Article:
Current research is investigating these relationships by exploiting the powerful union of multiple views of the ocean made possible by different instruments like those in the Envisat suite, such as the Radar altimeter, Along Track Scanning Radiometer (ATSR) and Medium Resolution Imaging Spectrometer (MERIS). Envisat carries 10 instruments aboard and generates data on Earth’s land, oceans, ice and atmosphere.
By comparing and contrasting information on ocean colour, surface temperature and sea level, scientists are exploring the many subtle ways in which these near-invisible waves are capable of affecting phytoplankton, as they may be providing them with an input of nutrient-rich water from the deep ocean as well as moving them around. These findings are then compared with the effect of waves in models, helping to make the models more realistic, which means better predictions for the future.
Cipollini cited a recent modelling study by Canadian researchers that shows planetary wave speed is expected to increase considerably during this century as a side effect of climate change induced warming of the oceans, which may have a number of far-reaching effects on ocean dynamics.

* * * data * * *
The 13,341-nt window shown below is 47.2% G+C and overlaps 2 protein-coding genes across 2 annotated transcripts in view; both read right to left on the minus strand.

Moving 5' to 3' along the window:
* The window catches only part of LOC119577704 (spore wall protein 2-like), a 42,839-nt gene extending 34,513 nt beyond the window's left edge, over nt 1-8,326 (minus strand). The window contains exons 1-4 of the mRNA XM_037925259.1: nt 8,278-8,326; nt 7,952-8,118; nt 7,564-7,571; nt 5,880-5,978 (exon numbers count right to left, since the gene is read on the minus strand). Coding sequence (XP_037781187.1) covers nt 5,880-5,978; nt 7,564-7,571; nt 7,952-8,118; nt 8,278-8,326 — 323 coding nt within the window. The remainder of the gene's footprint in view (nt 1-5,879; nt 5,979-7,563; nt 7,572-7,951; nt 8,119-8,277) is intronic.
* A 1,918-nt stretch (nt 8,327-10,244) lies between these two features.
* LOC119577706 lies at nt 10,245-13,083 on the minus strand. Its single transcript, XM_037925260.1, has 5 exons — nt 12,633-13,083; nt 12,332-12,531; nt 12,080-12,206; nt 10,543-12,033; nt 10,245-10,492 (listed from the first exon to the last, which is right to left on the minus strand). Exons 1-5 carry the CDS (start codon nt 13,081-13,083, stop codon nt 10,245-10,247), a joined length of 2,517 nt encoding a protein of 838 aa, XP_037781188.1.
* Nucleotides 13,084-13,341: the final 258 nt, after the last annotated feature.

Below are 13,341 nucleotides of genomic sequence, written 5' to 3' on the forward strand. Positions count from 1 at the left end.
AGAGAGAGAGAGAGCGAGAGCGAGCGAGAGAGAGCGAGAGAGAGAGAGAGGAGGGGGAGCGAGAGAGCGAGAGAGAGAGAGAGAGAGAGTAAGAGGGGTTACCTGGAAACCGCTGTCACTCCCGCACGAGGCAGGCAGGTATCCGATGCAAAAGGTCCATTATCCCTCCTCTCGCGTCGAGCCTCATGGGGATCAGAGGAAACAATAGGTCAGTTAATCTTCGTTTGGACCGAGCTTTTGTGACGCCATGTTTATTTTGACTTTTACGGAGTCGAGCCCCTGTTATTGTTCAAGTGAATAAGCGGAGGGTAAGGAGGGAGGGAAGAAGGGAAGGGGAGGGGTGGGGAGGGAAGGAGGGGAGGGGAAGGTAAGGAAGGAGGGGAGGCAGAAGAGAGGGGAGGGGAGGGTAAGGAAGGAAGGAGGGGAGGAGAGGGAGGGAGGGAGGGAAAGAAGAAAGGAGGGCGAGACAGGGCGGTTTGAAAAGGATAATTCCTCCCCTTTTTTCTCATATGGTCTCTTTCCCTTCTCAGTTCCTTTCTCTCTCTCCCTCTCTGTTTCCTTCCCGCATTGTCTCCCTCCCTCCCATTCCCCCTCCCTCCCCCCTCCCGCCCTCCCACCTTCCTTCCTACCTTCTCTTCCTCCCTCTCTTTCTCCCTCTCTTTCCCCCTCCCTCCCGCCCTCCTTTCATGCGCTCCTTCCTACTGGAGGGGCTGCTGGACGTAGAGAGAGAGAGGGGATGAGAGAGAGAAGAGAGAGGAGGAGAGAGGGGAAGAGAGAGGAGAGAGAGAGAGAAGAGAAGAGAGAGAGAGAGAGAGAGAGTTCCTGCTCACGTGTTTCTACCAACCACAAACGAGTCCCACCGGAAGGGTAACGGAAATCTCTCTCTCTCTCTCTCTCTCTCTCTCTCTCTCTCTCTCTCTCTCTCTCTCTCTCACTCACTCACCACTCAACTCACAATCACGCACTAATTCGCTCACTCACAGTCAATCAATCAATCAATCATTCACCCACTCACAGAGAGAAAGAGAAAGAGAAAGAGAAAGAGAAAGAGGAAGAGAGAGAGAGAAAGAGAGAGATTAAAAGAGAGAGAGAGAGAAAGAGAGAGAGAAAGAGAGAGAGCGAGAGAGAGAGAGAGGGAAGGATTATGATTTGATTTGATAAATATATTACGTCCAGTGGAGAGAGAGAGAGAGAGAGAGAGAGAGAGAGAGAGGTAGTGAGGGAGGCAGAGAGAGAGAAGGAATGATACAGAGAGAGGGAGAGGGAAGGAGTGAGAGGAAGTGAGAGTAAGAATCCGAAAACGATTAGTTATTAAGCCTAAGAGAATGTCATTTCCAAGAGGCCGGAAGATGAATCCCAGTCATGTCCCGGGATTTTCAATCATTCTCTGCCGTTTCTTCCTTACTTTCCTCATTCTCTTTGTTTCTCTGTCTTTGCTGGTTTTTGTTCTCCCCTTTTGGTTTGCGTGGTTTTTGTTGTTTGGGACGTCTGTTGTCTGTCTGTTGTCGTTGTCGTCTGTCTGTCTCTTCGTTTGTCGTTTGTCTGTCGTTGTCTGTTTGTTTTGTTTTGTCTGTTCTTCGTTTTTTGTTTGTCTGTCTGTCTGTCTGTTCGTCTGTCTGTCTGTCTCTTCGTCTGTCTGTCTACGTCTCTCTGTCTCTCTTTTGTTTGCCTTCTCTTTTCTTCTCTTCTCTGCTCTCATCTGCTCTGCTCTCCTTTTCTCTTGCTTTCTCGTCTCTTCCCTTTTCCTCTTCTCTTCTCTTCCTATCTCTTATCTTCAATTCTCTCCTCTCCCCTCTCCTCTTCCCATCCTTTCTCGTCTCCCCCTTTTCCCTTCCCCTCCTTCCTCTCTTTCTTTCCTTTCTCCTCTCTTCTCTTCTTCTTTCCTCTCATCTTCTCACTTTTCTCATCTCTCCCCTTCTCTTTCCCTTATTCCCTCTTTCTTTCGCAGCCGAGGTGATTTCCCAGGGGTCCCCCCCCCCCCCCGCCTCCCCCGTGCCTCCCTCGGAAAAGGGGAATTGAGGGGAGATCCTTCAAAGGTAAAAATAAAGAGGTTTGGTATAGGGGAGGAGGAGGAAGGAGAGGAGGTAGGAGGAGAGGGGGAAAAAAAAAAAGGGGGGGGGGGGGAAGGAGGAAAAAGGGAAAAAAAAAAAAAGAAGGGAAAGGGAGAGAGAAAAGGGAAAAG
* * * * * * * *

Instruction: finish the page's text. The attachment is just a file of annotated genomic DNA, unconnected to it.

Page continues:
"It is no surprise, then, that scientists are eager to better understand these phenomena - and satellites provide both the indispensable validation of the theoretical hypotheses and the stimulus for new ideas," Cipollini said.
Sea surface temperature (SST) is one of the most stable of several geographical variables which, when determined globally, helps diagnose the state of the Earth’s climate system. Professor David Llewellyn-Jones, Head of Earth Observation Science at the University of Leicester, UK, outlined the importance of SST data at the symposium.
Tracking SST over a long period is arguably the most reliable way researchers know of measuring the precise rate at which global temperatures are increasing and improves the accuracy of
Source:European Space Agency